Real-Time Imaging of Tumors Using Replication-Competent Light-Emitting Microorganisms
Early detection of cancer and metastases is pivotal to the success of subsequent treatment intervention. In recent years, the use of live microorganisms, such as viruses and bacteria, has gained substantial research and clinical interest in both detection and therapy of cancer. Many of these live microorganisms have shown remarkable tumor-specific replication following systemic delivery. With the aid of modern molecular technologies, modified live microorganisms can be engineered to carry additional diagnostic and therapeutic capabilities. We have shown that when armed with light-emitting protein genes, such as genes for luciferase and green fluorescent protein, the entry and specific amplification of systemically-delivered vaccinia virus and bacteria in tumors can be visualized in real time using a low-light imager, or using macro- and micro-fluorescence microscopes. Therefore, through optical imaging, the location of tumors and metastases could be revealed by these light-emitting microorganisms. The tumor-colonization capability has been demonstrated in both immuno-competent as well as immuno-compromised rodent models with syngeneic and allogeneic tumors. Based on their “tumor-finding” nature, bacteria and viruses could be further designed as “vehicles” to carry multiple genes for detection and therapy of cancer.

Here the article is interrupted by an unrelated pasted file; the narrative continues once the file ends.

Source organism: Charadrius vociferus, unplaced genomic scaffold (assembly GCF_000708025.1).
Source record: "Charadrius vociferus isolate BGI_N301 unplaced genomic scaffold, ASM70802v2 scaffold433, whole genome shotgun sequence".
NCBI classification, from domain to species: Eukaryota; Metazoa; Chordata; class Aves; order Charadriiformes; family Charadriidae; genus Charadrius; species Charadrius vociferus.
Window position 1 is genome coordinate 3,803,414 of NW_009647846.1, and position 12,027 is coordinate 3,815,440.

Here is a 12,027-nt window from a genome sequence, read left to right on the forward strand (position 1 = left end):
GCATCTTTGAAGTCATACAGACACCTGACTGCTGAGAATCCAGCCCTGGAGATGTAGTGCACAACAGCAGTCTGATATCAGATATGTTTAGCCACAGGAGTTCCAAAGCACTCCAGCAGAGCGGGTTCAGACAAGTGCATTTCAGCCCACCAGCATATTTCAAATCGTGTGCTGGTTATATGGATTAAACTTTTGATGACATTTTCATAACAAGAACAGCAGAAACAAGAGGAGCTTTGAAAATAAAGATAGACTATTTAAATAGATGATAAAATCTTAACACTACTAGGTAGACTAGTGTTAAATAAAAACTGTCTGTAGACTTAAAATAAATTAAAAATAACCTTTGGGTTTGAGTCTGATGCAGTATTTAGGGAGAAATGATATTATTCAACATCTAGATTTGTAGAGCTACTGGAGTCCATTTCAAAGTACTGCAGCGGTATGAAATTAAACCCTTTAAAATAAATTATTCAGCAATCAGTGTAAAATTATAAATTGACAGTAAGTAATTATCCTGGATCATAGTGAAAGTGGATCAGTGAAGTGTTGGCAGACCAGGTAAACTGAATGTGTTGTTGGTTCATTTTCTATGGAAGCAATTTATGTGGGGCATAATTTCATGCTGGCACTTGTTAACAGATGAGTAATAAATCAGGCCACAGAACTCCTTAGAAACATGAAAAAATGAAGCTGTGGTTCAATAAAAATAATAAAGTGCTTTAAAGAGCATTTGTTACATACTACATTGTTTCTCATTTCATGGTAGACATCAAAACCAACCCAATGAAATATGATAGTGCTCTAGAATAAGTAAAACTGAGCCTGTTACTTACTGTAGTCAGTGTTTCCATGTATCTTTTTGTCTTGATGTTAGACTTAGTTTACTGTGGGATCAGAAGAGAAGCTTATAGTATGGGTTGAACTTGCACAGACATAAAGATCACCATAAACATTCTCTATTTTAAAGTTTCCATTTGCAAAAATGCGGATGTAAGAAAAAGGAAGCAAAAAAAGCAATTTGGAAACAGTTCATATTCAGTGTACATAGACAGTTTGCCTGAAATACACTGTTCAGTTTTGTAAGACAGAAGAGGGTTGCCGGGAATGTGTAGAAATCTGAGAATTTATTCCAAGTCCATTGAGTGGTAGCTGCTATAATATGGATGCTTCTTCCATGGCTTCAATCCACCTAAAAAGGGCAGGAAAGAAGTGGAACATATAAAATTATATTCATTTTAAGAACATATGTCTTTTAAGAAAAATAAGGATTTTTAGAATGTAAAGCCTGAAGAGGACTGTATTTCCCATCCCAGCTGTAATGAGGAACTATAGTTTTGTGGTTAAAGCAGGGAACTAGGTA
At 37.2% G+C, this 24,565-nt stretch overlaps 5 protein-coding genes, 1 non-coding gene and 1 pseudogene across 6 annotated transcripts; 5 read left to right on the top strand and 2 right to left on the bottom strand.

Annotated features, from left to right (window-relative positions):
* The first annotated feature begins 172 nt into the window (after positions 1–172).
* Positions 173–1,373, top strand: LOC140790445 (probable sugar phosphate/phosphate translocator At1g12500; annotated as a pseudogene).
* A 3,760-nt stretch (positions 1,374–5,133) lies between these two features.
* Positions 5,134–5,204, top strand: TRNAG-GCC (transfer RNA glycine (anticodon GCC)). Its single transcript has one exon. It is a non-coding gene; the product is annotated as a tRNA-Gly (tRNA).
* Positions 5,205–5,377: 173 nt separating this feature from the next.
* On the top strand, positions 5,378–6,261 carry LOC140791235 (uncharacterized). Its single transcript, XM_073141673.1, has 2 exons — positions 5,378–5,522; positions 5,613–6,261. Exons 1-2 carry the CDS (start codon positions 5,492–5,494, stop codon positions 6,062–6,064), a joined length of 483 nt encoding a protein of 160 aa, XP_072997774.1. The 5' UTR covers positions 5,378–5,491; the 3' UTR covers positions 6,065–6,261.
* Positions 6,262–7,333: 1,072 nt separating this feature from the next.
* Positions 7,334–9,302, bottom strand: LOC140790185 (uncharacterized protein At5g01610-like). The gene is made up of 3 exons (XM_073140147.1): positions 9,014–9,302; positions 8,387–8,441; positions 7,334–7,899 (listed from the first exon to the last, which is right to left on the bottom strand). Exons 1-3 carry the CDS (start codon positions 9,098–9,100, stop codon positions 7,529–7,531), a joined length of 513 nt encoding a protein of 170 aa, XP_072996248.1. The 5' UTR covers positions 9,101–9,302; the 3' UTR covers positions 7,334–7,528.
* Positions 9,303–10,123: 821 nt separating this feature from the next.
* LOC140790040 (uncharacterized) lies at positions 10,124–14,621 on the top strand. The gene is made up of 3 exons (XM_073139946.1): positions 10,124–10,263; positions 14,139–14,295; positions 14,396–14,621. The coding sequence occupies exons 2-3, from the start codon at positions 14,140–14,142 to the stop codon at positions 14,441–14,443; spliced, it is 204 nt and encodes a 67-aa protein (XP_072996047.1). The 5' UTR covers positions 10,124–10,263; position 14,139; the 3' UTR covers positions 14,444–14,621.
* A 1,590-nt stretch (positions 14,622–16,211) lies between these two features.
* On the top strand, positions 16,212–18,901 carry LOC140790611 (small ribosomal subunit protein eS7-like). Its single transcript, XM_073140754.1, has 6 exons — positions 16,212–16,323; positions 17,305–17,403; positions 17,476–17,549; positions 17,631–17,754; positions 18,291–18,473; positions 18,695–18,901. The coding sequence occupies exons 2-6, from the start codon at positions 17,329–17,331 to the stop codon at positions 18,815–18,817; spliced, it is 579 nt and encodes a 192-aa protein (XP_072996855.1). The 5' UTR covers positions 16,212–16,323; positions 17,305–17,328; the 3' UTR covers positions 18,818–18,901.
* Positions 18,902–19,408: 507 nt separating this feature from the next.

Key wordsVaccinia virus Bacteria Systemic delivery Tumors Metastases GFP Luciferase Fluorescence and luminescence imaging
This work was supported by an internal research grant from Genelux Corporation. The authors would like to thank Qian Zhang, Nanhai Chen, and Terry Trevino for scientific and technical contributions, and Kim Duffy for editorial assistance.
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